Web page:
Voisinuage : Description

Title: Influence of neighbourhood of residence on the lifestyle habits and health of seniors.

 
Project description
 
Good lifestyle habits—regular physical activity, high level of social participation and healthy eating—are associated with better population health, including the health of seniors. Many studies have looked at personal characteristics (e.g. age, sex) of individuals who do or do not adopt these lifestyle habits. However little importance has been given to environmental factors that could be associated with these lifestyle habits or with the health of seniors. Neighbourhood of residence can be particularly significant for older people because of the decline in physical and cognitive skills, mobility and social support that is common at this stage of life. Neighbourhood can have an influence on seniors' lifestyle habits and health. For instance, having parks in a neighbourhood can encourage walking and therefore have an impact on the physical health of residents. The built environment, resources and services available in a neighbourhood play important roles in walking, social relationships and conviviality. This is the context in which the VoisiNuAge (acronym that refers to neighbourhood, nutrition and older people – voisinage, nutrition and personnes âgées) study is being conducted. It focuses in particular on the influence of neighbourhood of residence on seniors' lifestyle habits and health.
 
Objectives
 
The main objectives of the VoisiNuAge study are as follows:
 
  1. To describe how seniors' physical activity, social participation and eating habits evolve over a period of five years
  2. Identify neighbourhood characteristics that can play a role in older people's physical activity, social participation and eating habits, and create variables that can measure these characteristics
  3. Measure the influence of neighbourhood of residence on seniors' physical activity, social participation and eating habits
 
Methodology
 
To attain these objectives the VoisiNuAge study has integrated data from two provincial research platforms: Étude longitudinale québécoise sur la nutrition et le vieillissement réussi (NuAge) and Megaphone (Montreal Epidemiological and Geographical Analysis of Population Health Outcomes and Neighbourhood Effects).
 
The subject of NuAge is diet and successful aging. This platform comprises a cohort of 1,793 seniors aged 67 to 85 living in Sherbrooke, Laval and Montréal. The study began in 2003 and participants were followed over a five-year period. Data collected from these participants touch upon biological, functional, psychological and social aspects.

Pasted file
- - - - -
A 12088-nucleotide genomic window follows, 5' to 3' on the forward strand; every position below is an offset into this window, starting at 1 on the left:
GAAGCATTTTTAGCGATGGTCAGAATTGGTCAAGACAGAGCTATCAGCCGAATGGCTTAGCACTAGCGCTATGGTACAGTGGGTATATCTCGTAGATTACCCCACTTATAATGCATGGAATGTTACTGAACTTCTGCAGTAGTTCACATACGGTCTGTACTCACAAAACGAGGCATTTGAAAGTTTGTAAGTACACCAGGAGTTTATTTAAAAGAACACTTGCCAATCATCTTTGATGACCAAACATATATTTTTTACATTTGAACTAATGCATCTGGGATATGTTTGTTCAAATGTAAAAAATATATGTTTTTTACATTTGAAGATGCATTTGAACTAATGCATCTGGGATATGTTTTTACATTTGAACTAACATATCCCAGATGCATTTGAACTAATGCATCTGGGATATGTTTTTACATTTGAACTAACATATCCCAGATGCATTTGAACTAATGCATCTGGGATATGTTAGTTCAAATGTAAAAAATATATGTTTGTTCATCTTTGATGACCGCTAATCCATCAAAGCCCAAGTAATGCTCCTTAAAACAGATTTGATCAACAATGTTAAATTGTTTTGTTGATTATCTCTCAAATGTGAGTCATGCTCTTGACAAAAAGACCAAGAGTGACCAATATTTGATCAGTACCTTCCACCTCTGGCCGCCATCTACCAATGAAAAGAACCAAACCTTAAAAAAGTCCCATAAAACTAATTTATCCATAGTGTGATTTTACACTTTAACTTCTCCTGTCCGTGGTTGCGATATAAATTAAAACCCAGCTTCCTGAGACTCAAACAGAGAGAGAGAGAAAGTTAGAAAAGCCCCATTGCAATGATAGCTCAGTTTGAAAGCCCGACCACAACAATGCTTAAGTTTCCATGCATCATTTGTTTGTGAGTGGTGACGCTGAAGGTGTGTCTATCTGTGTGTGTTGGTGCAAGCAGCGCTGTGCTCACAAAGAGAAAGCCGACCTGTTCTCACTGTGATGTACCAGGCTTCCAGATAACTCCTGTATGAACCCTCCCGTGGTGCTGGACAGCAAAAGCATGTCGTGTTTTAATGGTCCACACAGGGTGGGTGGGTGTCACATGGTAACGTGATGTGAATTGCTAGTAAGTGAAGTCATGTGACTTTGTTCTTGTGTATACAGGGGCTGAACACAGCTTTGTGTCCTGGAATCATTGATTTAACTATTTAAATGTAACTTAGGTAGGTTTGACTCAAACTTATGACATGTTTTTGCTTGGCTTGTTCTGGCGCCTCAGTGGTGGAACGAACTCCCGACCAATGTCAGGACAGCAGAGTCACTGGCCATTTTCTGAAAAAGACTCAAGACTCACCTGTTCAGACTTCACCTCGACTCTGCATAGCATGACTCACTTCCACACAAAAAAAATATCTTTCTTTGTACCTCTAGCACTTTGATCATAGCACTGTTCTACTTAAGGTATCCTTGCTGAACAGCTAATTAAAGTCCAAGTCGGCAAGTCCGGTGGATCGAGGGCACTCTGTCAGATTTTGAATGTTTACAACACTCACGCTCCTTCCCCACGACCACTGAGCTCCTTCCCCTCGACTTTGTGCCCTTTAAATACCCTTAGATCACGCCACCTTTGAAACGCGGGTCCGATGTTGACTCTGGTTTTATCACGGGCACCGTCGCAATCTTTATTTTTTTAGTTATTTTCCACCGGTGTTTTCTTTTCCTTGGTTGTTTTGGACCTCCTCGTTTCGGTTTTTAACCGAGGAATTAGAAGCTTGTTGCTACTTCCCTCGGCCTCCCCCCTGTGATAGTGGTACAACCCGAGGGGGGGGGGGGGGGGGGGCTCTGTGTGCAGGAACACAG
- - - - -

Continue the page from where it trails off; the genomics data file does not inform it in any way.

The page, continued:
Megaphone is a project that uses geographic information systems to assign geographical coordinates (geocoding) to a participant's neighbourhood of residence. With this technology, a variety of information can be collected on the physical dimensions of neighbourhoods such as quality of the road network, distance between a participant's residence and key resources (community centre, pharmacy, parks) or vegetation in the area.
 
The VoisiNuAge project looks at NuAge participants living in the regions of Montréal and Laval during the third year of the study. The sample is composed of 848 participants. Walking habits, social participation and eating habits were measured. Concurrently, measures on neighbourhood of residence were obtained from the Megaphone database and included connectivity, distance to key resources, proportion of food stores in the neighbourhood, and presence of vegetation.
 
Results
 
Initial VoisiNuAge results allowed to determine that seniors' accessibility to key resources (e.g. community centres, libraries, shopping malls) foster better walking habits. Similarly, perceived access to key resources is linked to greater social participation. Results also indicate that participants' eating habits are associated with presence of shops that sell healthy food or junk food in a neighbourhood. Another aspect currently being examined is the relationship between neighbourhood of residence and symptoms of depression in seniors.
 
In conclusion, by using these two platforms, it was possible to integrate environmental aspects to gain further insight into individual behaviours. Researchers were thus able to demonstrate that individual characteristics are not the only influence on seniors' lifestyle habits: neighbourhood characteristics, particularly distance to key resources, also appear to have an impact on older people's physical activity, social participation and eating habits.